I think yes, everyone was slightly concerned. I didn’t talk to the band any great extent prior to the performance. I know they had lots of conversations with Bono and Edge. It’s hard to imagine. We were in Paris on the night of the Paris terrorist atrocities but quite removed from it in a strange way. We were two miles away, which is not far, but we were taken out of the venue, bused back to the hotel, and we didn’t see or hear anything apart from sirens all night. What we saw on TV and the Internet was the same as everyone else. We got back to the hotel that night, the next day we went to venue and derigged, packed the cameras up and went home. You can’t imagine what it’s like for those performers. Bono said it beautifully when he said “this is the first direct hit on music.” It was the first time we had been attacked in that environment. So I think whatever [Eagles of Death Metal] did would be a cathartic moment for them. Even if they didn’t play, it didn’t matter. Just to have them onstage and wave would have been a statement and a triumph in its own right.
And I’m sure if you asked them, they would say they had to do it. We asked our crew on the filming side, “Are you ready to do this and go back to Paris?” with the basis that if they didn’t want to, that’s fine. I think there was a couple that couldn’t because they had other jobs but the rest were like, “You have to finish what you start.” If Jesse and the band and Bono and Edge are prepared to get on and do it, as a crewmember, it would seem to me there was no question. I’m not getting on stage in front of people, I’m just in the background.
I’d imagine it was still a small catharsis for you.
Yes, but I wouldn’t… it’s strange going back and being there. Finishing the show was something everyone felt needed to be done. Like Bono said, you can’t let hate triumph. You have to carry on with life. It sounds trite, but it’s true. For me it was more the proximity to it and connections to people at the U2 show. If we’d finishing rehearsing earlier we might have gone to the Bataclan. Some of the guys on tour are all friends.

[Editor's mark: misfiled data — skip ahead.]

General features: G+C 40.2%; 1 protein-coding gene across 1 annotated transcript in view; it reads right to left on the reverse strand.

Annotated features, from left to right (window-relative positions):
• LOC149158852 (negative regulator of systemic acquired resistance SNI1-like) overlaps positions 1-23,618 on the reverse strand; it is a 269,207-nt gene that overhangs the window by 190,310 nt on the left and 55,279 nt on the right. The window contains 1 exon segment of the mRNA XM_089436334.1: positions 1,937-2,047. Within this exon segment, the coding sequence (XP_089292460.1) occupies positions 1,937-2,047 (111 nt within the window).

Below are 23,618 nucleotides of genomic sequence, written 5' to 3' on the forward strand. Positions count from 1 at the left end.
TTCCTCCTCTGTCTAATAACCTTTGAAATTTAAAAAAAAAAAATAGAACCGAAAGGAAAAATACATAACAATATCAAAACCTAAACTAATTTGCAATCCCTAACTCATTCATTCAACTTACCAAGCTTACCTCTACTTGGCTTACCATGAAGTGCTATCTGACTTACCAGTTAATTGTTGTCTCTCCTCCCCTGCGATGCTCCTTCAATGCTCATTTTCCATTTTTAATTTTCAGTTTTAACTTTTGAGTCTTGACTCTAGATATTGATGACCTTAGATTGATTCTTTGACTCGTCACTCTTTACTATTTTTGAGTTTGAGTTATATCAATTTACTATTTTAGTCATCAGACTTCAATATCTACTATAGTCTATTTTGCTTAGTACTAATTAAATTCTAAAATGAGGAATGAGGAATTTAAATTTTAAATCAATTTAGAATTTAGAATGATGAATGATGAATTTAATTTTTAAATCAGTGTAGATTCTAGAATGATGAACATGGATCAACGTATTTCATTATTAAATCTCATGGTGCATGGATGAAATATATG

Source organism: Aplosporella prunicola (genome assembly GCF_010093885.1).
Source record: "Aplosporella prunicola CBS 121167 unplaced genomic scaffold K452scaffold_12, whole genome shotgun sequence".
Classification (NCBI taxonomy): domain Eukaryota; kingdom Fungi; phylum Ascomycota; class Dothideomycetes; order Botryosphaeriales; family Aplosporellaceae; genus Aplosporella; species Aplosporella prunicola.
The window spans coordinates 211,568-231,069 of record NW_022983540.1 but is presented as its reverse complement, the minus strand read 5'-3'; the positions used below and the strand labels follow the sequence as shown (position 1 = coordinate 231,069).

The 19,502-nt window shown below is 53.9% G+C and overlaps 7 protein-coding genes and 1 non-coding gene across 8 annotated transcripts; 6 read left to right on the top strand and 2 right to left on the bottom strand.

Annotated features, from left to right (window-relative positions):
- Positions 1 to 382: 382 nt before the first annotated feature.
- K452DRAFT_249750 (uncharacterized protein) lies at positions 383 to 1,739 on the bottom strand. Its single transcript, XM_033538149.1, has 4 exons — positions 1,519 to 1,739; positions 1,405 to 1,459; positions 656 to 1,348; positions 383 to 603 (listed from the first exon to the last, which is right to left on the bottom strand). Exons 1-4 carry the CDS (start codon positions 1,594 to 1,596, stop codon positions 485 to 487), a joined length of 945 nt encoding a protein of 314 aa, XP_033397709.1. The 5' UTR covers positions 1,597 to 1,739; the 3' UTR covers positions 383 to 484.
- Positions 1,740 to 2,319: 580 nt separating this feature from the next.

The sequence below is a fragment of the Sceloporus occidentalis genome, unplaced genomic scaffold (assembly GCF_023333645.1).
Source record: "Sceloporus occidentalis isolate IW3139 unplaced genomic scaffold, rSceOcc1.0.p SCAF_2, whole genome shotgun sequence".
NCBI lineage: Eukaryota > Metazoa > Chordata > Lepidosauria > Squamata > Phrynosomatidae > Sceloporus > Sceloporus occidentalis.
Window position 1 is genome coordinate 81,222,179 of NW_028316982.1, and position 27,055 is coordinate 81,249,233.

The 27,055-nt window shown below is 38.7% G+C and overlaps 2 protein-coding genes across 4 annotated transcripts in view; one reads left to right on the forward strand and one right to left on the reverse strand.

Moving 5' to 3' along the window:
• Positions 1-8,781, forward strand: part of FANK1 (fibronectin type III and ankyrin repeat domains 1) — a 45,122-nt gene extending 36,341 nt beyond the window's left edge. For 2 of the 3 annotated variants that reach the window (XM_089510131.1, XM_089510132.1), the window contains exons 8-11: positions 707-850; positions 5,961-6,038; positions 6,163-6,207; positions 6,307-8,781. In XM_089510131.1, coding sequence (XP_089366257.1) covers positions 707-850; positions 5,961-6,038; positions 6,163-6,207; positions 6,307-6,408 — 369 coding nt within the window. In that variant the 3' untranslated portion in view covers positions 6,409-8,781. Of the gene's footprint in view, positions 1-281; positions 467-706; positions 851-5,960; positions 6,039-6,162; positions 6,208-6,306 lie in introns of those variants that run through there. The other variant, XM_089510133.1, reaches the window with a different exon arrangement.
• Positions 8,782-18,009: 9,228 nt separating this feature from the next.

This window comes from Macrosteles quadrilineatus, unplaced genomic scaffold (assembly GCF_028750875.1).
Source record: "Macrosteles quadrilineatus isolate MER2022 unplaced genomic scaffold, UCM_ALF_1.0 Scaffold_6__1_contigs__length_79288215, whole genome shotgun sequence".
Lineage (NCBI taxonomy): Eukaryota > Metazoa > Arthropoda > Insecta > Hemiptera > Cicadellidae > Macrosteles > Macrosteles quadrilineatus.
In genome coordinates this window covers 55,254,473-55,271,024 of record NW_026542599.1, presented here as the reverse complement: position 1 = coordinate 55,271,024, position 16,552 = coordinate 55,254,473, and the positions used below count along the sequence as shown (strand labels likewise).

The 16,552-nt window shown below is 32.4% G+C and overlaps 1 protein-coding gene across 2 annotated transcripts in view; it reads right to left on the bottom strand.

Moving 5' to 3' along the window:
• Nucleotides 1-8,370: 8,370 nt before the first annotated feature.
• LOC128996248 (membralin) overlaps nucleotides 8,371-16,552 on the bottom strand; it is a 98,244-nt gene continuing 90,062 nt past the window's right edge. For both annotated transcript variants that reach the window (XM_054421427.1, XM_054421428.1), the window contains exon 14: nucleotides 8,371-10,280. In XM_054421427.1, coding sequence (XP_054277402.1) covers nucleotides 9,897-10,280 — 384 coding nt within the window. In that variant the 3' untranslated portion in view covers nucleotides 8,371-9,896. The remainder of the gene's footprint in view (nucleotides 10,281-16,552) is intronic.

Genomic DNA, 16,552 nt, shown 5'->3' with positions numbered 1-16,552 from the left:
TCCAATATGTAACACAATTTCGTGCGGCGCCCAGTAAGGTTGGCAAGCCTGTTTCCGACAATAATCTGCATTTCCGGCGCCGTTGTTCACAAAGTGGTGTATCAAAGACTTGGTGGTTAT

If two, three different things happened, some of us might have been at the venue. Elaine, who did local catering for us, was there, and she was with Nick [Alexander], the merch guy who was killed. Even though you’re not super connected, it’s the glue that keeps us connected. Everyone has one connection to the people there.
It’s strange to think, and hard to believe there are people that didn’t come home that night. I can’t really put it into words… I’m glad we did it, glad the Eagles of Death Metal got to get back onstage in Paris and, if nothing else, exorcise their demons. I can’t imagine how horrific it must have been to be in that venue. The only thing I can think of in my career is when Darrell from Pantera and Damageplan was shot on stage. That was a big turning point — that’s not supposed to happen. You go to gigs to let your hair down and enjoy yourself. I’ve gone to gigs since with my kids and you kind of go in and look around the venue, think, “If something happens what am I gonna do?” Which is a sad state of affairs but it’s what came from that tragic day. Things will never be the same again.
When I was young, gigs were my church, where I went to get whatever the rest of the world wasn’t giving me as a teenager. That’s why I do what I do. To have any negativity around that changes things. That’s why the show had to go on. As Bono said, you can’t let hate win.